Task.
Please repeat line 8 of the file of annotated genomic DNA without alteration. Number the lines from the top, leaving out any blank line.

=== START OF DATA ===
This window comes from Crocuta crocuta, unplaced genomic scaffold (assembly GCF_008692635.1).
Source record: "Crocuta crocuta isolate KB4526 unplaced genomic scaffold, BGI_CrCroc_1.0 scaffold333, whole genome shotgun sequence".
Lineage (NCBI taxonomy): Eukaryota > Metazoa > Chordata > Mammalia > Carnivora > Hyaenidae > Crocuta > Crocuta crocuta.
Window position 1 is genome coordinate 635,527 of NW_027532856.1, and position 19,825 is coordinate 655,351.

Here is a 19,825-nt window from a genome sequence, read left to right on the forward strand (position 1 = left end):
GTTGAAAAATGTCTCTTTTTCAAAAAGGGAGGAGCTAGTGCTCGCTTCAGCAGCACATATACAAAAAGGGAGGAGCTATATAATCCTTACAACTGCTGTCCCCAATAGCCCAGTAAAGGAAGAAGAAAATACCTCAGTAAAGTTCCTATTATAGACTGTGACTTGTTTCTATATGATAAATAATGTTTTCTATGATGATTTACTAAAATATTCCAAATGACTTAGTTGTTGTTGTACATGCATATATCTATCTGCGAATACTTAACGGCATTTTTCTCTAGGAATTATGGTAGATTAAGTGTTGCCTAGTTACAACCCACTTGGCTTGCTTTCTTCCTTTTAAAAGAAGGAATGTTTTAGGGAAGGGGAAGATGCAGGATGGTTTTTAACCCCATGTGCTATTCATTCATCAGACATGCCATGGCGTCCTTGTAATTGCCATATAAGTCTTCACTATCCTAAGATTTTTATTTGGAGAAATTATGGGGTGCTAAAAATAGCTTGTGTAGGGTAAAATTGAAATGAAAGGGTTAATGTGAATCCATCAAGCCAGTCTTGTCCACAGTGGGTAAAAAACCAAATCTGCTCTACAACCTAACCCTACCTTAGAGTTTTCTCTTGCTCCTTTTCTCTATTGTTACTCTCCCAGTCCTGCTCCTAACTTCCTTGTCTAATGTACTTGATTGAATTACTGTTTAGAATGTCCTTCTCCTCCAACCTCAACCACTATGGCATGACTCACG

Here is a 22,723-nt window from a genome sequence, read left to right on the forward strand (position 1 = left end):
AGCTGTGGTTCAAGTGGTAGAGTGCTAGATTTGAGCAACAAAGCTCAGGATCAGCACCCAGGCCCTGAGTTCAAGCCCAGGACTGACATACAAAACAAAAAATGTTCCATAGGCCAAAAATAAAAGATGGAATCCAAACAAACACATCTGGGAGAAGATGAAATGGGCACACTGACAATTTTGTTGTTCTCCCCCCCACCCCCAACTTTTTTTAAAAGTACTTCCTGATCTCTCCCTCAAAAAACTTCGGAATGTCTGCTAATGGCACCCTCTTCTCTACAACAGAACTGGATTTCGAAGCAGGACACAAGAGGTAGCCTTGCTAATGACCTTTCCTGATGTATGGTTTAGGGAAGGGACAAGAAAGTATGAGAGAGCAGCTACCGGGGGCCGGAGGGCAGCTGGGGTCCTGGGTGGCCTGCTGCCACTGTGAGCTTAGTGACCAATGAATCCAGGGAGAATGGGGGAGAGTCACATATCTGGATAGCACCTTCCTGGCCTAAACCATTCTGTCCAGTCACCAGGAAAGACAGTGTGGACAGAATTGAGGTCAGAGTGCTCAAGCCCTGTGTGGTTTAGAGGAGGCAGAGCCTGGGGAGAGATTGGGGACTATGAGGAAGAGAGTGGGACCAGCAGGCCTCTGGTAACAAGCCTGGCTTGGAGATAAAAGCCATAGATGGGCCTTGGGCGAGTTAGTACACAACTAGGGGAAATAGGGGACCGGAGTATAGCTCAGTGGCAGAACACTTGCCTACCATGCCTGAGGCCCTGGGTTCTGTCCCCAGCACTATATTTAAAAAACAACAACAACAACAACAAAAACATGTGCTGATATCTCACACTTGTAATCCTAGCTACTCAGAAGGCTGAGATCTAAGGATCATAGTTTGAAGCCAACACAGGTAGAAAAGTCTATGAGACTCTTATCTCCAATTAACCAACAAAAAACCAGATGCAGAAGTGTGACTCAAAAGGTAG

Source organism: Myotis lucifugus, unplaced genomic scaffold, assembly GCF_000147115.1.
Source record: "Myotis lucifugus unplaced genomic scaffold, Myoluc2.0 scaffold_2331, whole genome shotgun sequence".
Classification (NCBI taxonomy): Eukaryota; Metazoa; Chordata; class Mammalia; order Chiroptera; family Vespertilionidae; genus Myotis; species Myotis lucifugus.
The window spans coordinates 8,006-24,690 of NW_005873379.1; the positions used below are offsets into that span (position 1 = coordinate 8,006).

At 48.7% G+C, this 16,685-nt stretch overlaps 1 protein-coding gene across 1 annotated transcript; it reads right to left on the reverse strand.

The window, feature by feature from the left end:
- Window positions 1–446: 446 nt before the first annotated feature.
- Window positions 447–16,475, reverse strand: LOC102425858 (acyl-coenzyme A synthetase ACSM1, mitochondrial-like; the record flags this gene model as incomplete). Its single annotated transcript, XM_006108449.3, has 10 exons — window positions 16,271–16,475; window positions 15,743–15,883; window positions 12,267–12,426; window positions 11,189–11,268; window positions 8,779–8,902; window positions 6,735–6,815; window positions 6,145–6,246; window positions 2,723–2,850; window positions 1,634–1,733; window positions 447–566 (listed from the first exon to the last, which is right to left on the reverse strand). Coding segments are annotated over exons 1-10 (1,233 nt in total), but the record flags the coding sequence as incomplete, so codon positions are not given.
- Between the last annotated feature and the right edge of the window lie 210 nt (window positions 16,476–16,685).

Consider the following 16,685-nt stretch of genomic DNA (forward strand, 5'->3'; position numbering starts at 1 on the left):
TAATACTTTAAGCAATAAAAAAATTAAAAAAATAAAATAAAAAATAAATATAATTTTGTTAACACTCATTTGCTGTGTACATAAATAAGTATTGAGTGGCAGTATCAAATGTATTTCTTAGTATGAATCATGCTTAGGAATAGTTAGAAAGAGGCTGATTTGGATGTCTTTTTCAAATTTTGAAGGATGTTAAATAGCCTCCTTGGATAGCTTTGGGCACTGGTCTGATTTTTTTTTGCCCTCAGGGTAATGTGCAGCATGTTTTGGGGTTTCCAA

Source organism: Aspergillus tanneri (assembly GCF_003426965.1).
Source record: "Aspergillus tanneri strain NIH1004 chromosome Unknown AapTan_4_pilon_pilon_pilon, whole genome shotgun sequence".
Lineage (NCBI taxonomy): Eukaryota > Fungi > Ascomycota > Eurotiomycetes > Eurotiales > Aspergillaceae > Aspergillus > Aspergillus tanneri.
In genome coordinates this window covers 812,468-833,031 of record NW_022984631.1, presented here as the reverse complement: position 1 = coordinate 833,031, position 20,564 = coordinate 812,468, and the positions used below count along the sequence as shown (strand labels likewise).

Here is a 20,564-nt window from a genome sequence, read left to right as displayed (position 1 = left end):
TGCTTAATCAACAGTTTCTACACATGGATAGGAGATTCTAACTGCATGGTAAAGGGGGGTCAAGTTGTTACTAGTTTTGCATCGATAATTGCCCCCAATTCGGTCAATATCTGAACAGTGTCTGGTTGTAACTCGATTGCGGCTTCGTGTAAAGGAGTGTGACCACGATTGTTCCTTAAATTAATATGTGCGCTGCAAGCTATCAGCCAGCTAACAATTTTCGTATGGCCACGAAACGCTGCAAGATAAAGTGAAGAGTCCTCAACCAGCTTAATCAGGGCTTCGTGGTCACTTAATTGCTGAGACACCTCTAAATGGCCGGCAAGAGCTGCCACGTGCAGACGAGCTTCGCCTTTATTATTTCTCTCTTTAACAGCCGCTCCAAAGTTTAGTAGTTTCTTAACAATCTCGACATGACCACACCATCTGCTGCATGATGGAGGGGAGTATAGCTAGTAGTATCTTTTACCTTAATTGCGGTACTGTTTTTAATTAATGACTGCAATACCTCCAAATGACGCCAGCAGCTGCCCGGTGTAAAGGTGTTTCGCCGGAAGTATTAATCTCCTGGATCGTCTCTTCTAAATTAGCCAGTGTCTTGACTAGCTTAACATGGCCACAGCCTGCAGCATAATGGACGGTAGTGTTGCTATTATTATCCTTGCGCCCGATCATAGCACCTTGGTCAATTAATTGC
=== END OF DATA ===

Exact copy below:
AGCTGTGGTTCAAGTGGTAGAGTGCTAGATTTGAGCAACAAAGCTCAGGATCAGCACCCAGGCCCTGAGTTCAAGCCCAGGACTGACATACAAAACAAAAAATGTTCCATAGGCCAAAAATAAAAGATGGAATCCAAACAAACACATCTGGGAGAAGATGAAATGGGCACACTGACAATTTTGTTGTTCTCCCCCCCACCCCCAACTTTTTTTAAAAGTACTTCCTGATCTCTCCCTCAAAAAACTTCGGAATGTCTGCTAATGGCACCCTCTTCTCTACAACAGAACTGGATTTCGAAGCAGGACACAAGAGGTAGCCTTGCTAATGACCTTTCCTGATGTATGGTTTAGGGAAGGGACAAGAAAGTATGAGAGAGCAGCTACCGGGGGCCGGAGGGCAGCTGGGGTCCTGGGTGGCCTGCTGCCACTGTGAGCTTAGTGACCAATGAATCCAGGGAGAATGGGGGAGAGTCACATATCTGGATAGCACCTTCCTGGCCTAAACCATTCTGTCCAGTCACCAGGAAAGACAGTGTGGACAGAATTGAGGTCAGAGTGCTCAAGCCCTGTGTGGTTTAGAGGAGGCAGAGCCTGGGGAGAGATTGGGGACTATGAGGAAGAGAGTGGGACCAGCAGGCCTCTGGTAACAAGCCTGGCTTGGAGATAAAAGCCATAGATGGGCCTTGGGCGAGTTAGTACACAACTAGGGGAAATAGGGGACCGGAGTATAGCTCAGTGGCAGAACACTTGCCTACCATGCCTGAGGCCCTGGGTTCTGTCCCCAGCACTATATTTAAAAAACAACAACAACAACAACAAAAACATGTGCTGATATCTCACACTTGTAATCCTAGCTACTCAGAAGGCTGAGATCTAAGGATCATAGTTTGAAGCCAACACAGGTAGAAAAGTCTATGAGACTCTTATCTCCAATTAACCAACAAAAAACCAGATGCAGAAGTGTGACTCAAAAGGTAG